Tips: What’s a Genealogist to Do in the Dog Days of Summer?

Those who live in a cold climate appreciate the warmth of summer months. However, even though the weather might be much more appreciated than storms which mean shoveling snow and icy road, the dog days of summer aren’t so great either.

Snow might be long gone, but humidity and bugs are definitely present. Or, if like me, you live in the desert, the dog days of summer are way worse than the Tucson winter.

Either way, if you need a break from genealogy software, compiling data and source citations, here are a few genealogically-themed suggestions.

  1. Sit back, relax and read a good book or two. I’d recommend Val D. Greenwood’s The Researcher’s Guide to American Genealogy, 4th Edition, David Hackett Fischer’s Albion’s Seed: Four British Folkways in America, Judy Jacobson’s History for Genealogists and The Genealogist’s Google Toolbox, 2nd Edition by Lisa Louise Cooke. A fifth suggestion would be to search online for a copy of that vintage history or story that relates to the home of an ancestral family. Now is the time to get it read!
  2. If you can’t stay away from your computer for that long, use your online time to learn something new. Most genealogy webinars are free if viewed live. GeneaWebinars Calendar has over 30 webinars just in the month of August with topics ranging from DNA, solving tough research problems, Black ProGen to Mondays with Myrt, discussing trending genealogical topics.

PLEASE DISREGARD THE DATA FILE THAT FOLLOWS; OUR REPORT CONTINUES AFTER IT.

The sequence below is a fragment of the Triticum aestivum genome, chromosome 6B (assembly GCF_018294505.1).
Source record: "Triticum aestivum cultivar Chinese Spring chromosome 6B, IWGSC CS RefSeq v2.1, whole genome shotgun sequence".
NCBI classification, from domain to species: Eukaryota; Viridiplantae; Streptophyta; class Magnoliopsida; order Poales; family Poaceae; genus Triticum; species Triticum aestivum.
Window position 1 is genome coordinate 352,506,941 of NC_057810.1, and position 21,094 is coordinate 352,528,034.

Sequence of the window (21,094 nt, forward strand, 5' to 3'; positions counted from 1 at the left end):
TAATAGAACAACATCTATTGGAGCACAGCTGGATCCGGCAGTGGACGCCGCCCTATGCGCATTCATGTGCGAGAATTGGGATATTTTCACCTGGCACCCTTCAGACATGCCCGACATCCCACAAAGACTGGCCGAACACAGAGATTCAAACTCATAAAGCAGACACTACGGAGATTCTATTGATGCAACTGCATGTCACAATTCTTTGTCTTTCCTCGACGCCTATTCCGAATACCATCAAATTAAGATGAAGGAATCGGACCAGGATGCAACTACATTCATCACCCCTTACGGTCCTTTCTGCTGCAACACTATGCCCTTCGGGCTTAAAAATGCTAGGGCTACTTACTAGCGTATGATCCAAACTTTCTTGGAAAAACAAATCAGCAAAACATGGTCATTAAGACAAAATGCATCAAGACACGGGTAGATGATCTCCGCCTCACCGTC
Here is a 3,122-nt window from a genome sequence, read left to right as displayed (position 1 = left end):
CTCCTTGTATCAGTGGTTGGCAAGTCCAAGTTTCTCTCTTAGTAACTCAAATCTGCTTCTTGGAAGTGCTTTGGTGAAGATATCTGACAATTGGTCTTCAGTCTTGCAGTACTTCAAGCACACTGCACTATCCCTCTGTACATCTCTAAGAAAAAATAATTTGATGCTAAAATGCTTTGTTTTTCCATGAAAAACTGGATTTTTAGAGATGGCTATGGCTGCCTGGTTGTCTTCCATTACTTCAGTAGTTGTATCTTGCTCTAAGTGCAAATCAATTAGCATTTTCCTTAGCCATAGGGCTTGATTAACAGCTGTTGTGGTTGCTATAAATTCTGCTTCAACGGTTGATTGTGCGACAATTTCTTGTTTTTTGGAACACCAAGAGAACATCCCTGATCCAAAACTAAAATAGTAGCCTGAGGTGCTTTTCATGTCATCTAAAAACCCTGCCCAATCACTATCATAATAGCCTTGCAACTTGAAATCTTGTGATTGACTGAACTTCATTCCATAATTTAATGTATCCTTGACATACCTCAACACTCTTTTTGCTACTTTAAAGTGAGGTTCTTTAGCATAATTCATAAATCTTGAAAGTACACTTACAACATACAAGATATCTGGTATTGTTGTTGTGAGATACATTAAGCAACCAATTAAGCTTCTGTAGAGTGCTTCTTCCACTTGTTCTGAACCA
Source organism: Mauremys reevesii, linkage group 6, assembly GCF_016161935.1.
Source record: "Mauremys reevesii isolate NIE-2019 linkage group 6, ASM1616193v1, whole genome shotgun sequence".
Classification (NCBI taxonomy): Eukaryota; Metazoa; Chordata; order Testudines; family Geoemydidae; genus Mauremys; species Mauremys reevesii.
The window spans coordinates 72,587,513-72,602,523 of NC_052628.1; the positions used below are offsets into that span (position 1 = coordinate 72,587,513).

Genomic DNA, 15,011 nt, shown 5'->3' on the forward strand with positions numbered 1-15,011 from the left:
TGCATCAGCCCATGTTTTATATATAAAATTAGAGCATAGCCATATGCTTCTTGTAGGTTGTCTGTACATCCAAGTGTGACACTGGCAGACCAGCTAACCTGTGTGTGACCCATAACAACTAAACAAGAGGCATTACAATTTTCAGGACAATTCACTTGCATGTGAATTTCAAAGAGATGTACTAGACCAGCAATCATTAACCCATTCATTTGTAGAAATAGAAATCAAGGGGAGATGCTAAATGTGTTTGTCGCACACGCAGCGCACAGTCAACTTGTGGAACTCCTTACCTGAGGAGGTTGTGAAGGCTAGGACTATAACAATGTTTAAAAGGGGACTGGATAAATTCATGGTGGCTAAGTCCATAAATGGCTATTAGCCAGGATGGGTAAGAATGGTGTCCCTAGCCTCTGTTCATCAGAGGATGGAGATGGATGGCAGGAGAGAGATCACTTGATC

3. Still can’t stay away from the computer? Check out YouTube for more learning opportunities. Family History Fanatics posts new videos weekly. Lisa Louise Cooke’s Genealogy Gems has a slew of great videos, too. Or just search for “genealogy” on YouTube and choose from 235,000 results!
  4. You know that letter you’ve been meaning to write to ????? Summer is a great time to send that note off to Aunt Nellie asking about old photos, request a document from the archives or share your findings with that distant cousin who contacted you.
  5. Now is just the right time to get out all those old family photographs. You’ve been meaning to get them sorted, labeled and mounted in acid free albums. Archival quality supplies can be ordered from companies like University Products and Gaylord’s. A word of caution here, though. No governmental restrictions are placed on products using the words “archival quality.” If your items are vintage family treasures, I would not recommend buying your supplies from the chain store in the shopping center.
  6. Make some new genea-friends. Many local societies schedule meetings in the summertime. Contact your public library if you can’t find online information for your area. You might discover you’re a perfect fit for each other!